Creating a strong company culture is key to retaining existing talent and attracting new talent.
As a Business News Daily report detailed, multiple studies have shown that a large majority of employees are willing to leave their jobs for positions where they can enjoy a better company culture.
One of the ways you can enhance your company culture? By making business travel not only easy for your employees, but by making the business travel experience actually enjoyable for your employees. Here are three ways to ensure your business travel policies and practices are helping your company culture, rather than harming it.
But first — company culture and why you should care
Company culture can be difficult to define, but, in its simplest form, company culture is the set way of doing things at your organization. It’s what people do and why they do it, how they perform and go about their tasks based on the organizational structure and inner-office dynamics. Company culture can make or break a company. It can attract new, highly desirable talent, or it can drive them away.
However, what’s not vague about company culture is the numbers. Company culture spells out a big impact when it comes to your bottom line.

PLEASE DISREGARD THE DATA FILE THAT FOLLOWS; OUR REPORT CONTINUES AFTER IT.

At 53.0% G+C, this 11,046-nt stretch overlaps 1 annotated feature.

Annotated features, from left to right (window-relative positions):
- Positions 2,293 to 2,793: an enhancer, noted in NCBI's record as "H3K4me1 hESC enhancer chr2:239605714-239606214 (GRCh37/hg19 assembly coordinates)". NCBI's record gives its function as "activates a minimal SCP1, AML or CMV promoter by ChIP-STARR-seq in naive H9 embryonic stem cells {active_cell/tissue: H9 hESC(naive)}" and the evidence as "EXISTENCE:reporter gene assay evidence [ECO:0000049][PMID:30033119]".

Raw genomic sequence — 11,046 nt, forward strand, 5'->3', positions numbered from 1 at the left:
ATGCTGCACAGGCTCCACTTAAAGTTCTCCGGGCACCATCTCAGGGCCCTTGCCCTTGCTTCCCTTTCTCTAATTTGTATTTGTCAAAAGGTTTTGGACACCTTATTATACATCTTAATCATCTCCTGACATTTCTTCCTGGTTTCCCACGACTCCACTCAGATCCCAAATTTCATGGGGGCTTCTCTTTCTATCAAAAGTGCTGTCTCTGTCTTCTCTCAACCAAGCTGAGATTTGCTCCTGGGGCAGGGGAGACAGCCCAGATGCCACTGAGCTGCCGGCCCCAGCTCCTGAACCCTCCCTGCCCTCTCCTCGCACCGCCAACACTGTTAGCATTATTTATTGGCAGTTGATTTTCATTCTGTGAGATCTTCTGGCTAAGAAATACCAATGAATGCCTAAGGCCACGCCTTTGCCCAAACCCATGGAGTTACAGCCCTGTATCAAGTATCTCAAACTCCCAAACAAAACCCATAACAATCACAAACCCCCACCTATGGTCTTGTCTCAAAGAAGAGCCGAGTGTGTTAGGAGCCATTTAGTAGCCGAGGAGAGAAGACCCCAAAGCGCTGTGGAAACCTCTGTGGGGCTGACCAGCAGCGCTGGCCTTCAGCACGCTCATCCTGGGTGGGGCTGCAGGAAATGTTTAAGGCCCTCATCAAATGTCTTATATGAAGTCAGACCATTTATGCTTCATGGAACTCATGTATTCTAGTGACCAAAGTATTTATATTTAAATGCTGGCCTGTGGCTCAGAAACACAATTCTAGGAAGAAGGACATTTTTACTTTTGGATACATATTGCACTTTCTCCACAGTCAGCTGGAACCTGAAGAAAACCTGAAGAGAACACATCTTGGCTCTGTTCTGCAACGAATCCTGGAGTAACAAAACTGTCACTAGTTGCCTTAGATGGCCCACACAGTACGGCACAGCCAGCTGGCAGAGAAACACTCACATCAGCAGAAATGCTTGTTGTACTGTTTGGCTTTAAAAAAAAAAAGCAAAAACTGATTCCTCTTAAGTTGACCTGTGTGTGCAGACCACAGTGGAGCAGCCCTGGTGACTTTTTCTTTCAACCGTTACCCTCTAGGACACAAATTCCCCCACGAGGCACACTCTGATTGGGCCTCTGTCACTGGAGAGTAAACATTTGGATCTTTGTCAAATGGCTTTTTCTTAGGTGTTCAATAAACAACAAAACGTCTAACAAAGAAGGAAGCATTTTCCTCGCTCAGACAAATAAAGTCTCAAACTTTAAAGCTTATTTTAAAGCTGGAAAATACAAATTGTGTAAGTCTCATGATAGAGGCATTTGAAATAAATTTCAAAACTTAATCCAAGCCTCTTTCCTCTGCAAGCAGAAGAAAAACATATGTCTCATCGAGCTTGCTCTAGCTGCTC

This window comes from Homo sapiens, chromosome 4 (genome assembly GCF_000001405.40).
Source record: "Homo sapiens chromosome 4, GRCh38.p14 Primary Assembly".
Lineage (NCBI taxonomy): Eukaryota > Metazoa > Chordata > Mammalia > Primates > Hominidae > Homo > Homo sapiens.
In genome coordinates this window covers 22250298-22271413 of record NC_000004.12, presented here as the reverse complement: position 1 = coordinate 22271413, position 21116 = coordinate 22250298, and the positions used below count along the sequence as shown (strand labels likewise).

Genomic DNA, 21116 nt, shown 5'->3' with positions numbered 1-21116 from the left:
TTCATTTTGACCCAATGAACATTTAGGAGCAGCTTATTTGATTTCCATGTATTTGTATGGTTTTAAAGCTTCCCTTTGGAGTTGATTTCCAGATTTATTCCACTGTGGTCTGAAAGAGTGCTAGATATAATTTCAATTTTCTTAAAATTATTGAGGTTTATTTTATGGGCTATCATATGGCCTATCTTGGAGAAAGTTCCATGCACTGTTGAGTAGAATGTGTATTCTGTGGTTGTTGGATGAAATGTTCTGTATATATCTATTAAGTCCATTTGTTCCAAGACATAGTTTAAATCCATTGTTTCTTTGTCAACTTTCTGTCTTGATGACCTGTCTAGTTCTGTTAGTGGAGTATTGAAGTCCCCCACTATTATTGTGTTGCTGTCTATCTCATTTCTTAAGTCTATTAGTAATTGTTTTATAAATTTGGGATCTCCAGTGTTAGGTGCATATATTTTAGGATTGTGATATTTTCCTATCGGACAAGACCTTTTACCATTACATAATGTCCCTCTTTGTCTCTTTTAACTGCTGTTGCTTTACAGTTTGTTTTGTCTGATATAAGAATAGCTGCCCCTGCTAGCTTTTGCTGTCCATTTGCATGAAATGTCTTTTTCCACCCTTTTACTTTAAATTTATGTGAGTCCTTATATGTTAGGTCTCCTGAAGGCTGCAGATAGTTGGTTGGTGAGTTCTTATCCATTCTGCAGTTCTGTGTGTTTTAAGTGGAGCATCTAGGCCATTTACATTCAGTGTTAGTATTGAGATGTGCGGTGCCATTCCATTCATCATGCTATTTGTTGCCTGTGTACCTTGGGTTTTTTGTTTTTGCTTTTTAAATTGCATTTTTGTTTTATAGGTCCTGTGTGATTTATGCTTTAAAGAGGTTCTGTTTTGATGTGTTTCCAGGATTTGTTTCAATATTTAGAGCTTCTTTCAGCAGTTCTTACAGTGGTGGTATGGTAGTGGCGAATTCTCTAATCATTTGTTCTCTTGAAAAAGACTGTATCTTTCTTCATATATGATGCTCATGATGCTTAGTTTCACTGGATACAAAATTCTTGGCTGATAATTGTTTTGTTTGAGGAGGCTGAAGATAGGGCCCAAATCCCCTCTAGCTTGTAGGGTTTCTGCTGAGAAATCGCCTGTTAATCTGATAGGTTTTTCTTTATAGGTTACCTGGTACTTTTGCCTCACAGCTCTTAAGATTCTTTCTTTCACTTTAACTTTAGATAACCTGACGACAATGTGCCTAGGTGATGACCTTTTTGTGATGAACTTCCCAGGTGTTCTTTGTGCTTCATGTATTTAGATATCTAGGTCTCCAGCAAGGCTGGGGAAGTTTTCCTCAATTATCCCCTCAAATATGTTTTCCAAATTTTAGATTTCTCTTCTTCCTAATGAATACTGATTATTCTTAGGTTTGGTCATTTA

From a data perspective, the pros at McKinsey and Company have found that companies with highly ranked cultures “post a return to shareholders that is 60% higher than median companies and 200% higher than those” with poor company cultures. When companies want to pivot or change, those who fail to pivot successfully can, 70% of the time, blame their failure on culture-related issues.
In short, company culture is one aspect of your organization that you just can’t afford to ignore, and business travel can play a big role in your company’s culture now more than ever.
1. Ensure your company’s business travel is flexible.
With the Covid-19 pandemic came a big shift in the way we do work, especially where we do work. Most companies went completely virtual/remote at first, with some switching to a hybrid model later down the line. However, even three years after the start of the pandemic, some companies are still keeping their workforces either remote or hybrid, and for good reason: That’s simply what employees want. Another McKinsey study found that nearly 90% of employees will take a flexible work option when it’s available to them.
However, when you’re considering offering flexible work options to your employees (such as the ability to work in-office some days, remotely on others, etc.), don’t forget to also make your business travel flexible. Employees want working conditions that fit within the confines of their broader lives, and business travel should fit within those confines as well.
What does flexible business travel look like? It’s allowing employees to attend some events or conferences virtually when they may have attended in person in the past. Allowing employees to pick the travel dates that work best for them. And recognizing that your employees have lives and responsibilities outside of their business travel.
2. Allow employees to blend business travel with leisure.